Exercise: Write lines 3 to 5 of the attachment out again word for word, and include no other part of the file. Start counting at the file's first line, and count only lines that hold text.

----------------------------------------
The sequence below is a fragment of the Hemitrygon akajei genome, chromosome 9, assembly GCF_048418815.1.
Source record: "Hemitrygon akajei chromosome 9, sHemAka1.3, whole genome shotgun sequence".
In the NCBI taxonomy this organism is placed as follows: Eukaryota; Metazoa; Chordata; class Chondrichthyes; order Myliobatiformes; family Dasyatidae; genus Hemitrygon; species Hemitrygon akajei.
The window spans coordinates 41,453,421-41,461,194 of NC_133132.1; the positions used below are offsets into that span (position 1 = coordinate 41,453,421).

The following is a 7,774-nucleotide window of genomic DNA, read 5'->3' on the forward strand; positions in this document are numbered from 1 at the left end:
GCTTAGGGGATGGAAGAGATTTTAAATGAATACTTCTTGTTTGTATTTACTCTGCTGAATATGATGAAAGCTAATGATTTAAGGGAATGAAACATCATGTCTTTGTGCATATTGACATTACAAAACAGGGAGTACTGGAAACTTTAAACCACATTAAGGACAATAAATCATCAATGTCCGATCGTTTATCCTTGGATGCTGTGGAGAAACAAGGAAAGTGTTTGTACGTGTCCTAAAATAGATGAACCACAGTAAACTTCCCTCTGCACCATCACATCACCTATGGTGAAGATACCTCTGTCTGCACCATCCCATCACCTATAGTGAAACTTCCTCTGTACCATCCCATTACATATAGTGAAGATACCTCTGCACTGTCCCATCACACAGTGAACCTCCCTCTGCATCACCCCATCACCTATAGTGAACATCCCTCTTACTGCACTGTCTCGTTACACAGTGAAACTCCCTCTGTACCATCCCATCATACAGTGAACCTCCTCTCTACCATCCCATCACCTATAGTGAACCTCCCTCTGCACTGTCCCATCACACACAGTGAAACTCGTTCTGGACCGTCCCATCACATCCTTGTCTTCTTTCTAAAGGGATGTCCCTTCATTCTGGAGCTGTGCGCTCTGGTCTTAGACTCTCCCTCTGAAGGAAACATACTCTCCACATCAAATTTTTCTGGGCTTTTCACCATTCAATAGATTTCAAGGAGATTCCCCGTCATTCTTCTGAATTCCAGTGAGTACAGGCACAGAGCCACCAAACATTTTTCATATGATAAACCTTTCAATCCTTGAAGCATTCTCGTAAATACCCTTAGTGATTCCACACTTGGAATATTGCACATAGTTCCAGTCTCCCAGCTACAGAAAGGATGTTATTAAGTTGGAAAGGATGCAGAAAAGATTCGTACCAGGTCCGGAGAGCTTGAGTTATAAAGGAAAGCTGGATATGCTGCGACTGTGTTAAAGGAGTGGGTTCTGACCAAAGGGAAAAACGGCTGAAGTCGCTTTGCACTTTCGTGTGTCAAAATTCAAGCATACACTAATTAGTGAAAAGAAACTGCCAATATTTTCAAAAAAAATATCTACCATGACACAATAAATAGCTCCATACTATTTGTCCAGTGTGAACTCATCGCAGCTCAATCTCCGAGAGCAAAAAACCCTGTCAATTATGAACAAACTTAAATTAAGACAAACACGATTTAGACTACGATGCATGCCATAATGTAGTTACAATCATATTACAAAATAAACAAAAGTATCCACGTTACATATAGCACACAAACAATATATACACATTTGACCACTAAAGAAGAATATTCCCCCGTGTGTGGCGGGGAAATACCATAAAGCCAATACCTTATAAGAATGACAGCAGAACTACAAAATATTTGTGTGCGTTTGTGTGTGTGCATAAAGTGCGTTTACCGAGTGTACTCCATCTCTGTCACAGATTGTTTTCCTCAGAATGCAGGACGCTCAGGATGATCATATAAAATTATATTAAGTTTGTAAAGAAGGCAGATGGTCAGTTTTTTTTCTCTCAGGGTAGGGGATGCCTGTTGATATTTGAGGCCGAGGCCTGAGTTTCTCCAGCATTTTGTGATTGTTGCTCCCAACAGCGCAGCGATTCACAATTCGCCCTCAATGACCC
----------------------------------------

In the NCBI taxonomy this organism is placed as follows: Eukaryota; Metazoa; Chordata; class Chondrichthyes; order Myliobatiformes; family Dasyatidae; genus Hemitrygon; species Hemitrygon akajei.
The window spans coordinates 41,453,421-41,461,194 of NC_133132.1; the positions used below are offsets into that span (position 1 = coordinate 41,453,421).

The following is a 7,774-nucleotide window of genomic DNA, read 5'->3' on the forward strand; positions in this document are numbered from 1 at the left end: